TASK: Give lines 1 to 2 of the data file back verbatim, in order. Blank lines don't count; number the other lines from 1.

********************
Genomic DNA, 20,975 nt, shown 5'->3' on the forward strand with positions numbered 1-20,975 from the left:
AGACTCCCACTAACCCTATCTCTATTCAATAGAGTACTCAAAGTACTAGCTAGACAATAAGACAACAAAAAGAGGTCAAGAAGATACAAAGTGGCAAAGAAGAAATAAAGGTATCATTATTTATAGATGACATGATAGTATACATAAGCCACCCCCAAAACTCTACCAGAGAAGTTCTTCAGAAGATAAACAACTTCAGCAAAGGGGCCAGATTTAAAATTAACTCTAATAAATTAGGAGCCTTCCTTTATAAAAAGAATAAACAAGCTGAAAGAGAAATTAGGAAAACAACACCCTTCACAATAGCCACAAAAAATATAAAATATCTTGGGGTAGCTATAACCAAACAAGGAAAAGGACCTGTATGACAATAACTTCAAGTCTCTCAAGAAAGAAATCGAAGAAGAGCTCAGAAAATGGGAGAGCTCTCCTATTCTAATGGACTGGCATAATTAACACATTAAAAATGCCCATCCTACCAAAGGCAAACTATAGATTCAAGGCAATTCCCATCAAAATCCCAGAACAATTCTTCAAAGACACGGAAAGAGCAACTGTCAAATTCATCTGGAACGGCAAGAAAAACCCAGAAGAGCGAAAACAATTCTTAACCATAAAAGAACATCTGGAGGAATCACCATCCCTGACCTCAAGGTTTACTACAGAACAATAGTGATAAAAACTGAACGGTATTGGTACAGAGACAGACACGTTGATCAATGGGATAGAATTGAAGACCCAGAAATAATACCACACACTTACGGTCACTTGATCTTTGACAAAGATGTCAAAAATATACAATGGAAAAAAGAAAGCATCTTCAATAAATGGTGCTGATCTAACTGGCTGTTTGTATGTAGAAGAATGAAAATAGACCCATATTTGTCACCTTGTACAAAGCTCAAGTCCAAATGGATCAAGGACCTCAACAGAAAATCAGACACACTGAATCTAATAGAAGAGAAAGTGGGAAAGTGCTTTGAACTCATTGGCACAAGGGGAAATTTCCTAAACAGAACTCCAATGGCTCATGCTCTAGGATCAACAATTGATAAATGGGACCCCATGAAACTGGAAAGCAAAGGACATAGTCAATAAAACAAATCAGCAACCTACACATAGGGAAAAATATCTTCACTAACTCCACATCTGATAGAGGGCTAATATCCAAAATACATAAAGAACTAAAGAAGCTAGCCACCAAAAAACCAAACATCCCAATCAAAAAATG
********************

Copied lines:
Genomic DNA, 20,975 nt, shown 5'->3' on the forward strand with positions numbered 1-20,975 from the left:
AGACTCCCACTAACCCTATCTCTATTCAATAGAGTACTCAAAGTACTAGCTAGACAATAAGACAACAAAAAGAGGTCAAGAAGATACAAAGTGGCAAAGAAGAAATAAAGGTATCATTATTTATAGATGACATGATAGTATACATAAGCCACCCCCAAAACTCTACCAGAGAAGTTCTTCAGAAGATAAACAACTTCAGCAAAGGGGCCAGATTTAAAATTAACTCTAATAAATTAGGAGCCTTCCTTTATAAAAAGAATAAACAAGCTGAAAGAGAAATTAGGAAAACAACACCCTTCACAATAGCCACAAAAAATATAAAATATCTTGGGGTAGCTATAACCAAACAAGGAAAAGGACCTGTATGACAATAACTTCAAGTCTCTCAAGAAAGAAATCGAAGAAGAGCTCAGAAAATGGGAGAGCTCTCCTATTCTAATGGACTGGCATAATTAACACATTAAAAATGCCCATCCTACCAAAGGCAAACTATAGATTCAAGGCAATTCCCATCAAAATCCCAGAACAATTCTTCAAAGACACGGAAAGAGCAACTGTCAAATTCATCTGGAACGGCAAGAAAAACCCAGAAGAGCGAAAACAATTCTTAACCATAAAAGAACATCTGGAGGAATCACCATCCCTGACCTCAAGGTTTACTACAGAACAATAGTGATAAAAACTGAACGGTATTGGTACAGAGACAGACACGTTGATCAATGGGATAGAATTGAAGACCCAGAAATAATACCACACACTTACGGTCACTTGATCTTTGACAAAGATGTCAAAAATATACAATGGAAAAAAGAAAGCATCTTCAATAAATGGTGCTGATCTAACTGGCTGTTTGTATGTAGAAGAATGAAAATAGACCCATATTTGTCACCTTGTACAAAGCTCAAGTCCAAATGGATCAAGGACCTCAACAGAAAATCAGACACACTGAATCTAATAGAAGAGAAAGTGGGAAAGTGCTTTGAACTCATTGGCACAAGGGGAAATTTCCTAAACAGAACTCCAATGGCTCATGCTCTAGGATCAACAATTGATAAATGGGACCCCATGAAACTGGAAAGCAAAGGACATAGTCAATAAAACAAATCAGCAACCTACACATAGGGAAAAATATCTTCACTAACTCCACATCTGATAGAGGGCTAATATCCAAAATACATAAAGAACTAAAGAAGCTAGCCACCAAAAAACCAAACATCCCAATCAAAAAATG